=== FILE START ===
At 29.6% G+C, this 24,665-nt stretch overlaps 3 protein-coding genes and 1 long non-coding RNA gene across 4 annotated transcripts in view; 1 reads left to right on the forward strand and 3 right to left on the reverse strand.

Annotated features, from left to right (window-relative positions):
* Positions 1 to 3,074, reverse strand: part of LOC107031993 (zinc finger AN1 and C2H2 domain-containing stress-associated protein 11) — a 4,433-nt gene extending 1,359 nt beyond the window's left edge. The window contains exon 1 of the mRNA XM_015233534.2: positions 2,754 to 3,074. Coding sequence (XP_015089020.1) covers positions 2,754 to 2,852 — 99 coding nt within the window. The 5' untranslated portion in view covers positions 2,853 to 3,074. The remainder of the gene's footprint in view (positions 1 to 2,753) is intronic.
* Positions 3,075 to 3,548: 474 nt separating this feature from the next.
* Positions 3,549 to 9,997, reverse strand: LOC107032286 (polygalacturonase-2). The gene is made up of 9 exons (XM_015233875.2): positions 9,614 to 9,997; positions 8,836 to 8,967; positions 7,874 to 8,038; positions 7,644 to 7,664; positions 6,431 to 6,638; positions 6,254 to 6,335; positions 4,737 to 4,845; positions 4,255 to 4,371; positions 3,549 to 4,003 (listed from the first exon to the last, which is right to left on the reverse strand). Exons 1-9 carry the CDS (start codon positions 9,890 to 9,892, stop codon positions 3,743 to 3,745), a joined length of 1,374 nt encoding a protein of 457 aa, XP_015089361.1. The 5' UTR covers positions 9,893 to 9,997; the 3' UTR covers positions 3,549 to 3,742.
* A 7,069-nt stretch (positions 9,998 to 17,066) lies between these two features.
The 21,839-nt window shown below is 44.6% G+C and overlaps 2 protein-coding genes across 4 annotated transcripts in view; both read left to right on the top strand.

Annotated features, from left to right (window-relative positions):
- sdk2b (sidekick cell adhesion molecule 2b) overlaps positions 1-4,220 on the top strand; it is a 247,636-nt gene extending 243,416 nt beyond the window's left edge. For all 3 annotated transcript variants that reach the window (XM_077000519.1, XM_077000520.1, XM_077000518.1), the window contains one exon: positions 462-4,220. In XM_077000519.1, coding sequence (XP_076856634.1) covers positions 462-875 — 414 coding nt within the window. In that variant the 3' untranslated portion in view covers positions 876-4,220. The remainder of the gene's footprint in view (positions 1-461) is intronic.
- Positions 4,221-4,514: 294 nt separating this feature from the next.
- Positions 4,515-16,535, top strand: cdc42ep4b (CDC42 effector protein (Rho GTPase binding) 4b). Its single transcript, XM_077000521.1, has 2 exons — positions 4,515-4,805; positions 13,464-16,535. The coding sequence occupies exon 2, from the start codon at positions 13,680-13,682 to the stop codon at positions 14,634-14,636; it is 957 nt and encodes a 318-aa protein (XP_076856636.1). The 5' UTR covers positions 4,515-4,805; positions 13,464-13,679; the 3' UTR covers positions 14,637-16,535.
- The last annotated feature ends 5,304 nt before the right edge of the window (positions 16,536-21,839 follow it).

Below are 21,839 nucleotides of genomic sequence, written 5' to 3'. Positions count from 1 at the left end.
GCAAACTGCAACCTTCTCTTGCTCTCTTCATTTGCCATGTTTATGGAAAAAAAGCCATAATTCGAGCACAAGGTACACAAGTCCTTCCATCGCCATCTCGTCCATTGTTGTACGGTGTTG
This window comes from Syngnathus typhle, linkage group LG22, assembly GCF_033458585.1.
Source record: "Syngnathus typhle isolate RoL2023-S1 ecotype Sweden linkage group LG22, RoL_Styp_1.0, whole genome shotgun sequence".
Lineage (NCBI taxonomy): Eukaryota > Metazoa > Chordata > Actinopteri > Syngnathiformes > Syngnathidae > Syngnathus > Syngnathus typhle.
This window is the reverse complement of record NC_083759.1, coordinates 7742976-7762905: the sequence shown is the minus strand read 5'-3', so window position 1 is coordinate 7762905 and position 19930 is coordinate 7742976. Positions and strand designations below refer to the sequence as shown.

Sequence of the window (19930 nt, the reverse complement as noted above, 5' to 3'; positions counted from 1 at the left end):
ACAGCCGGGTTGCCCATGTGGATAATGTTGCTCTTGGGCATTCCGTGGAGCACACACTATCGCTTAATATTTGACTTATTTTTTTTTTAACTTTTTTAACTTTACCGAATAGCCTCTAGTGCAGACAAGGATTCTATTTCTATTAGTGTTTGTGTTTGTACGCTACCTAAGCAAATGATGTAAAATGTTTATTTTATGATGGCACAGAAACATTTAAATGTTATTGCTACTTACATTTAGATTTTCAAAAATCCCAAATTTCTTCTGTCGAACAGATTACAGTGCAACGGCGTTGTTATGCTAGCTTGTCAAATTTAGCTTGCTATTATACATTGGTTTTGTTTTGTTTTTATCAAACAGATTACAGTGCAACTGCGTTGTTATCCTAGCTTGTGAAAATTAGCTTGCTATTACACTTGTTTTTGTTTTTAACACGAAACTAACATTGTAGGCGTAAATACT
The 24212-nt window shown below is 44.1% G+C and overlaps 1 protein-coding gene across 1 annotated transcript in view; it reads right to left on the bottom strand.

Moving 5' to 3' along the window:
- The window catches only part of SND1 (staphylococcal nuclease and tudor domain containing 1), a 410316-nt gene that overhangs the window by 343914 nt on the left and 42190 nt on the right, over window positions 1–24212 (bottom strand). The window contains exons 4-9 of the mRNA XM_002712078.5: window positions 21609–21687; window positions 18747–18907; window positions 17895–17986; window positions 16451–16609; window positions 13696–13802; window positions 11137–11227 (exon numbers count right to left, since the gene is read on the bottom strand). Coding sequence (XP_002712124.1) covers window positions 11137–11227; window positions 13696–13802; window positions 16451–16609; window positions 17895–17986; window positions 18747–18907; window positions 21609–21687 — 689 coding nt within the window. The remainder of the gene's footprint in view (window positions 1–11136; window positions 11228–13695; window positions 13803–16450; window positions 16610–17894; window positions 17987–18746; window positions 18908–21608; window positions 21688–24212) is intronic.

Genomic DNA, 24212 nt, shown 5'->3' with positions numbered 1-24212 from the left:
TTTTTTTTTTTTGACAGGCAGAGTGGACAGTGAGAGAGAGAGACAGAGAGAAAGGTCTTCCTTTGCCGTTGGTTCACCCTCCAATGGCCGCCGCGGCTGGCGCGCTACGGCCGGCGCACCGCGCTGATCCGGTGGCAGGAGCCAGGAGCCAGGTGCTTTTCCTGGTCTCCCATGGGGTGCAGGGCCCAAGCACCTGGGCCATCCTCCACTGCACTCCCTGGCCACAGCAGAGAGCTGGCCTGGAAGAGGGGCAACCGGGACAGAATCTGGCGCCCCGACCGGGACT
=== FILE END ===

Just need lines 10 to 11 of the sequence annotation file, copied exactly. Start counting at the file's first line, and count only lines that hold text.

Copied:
- Positions 4,221-4,514: 294 nt separating this feature from the next.
- Positions 4,515-16,535, top strand: cdc42ep4b (CDC42 effector protein (Rho GTPase binding) 4b). Its single transcript, XM_077000521.1, has 2 exons — positions 4,515-4,805; positions 13,464-16,535. The coding sequence occupies exon 2, from the start codon at positions 13,680-13,682 to the stop codon at positions 14,634-14,636; it is 957 nt and encodes a 318-aa protein (XP_076856636.1). The 5' UTR covers positions 4,515-4,805; positions 13,464-13,679; the 3' UTR covers positions 14,637-16,535.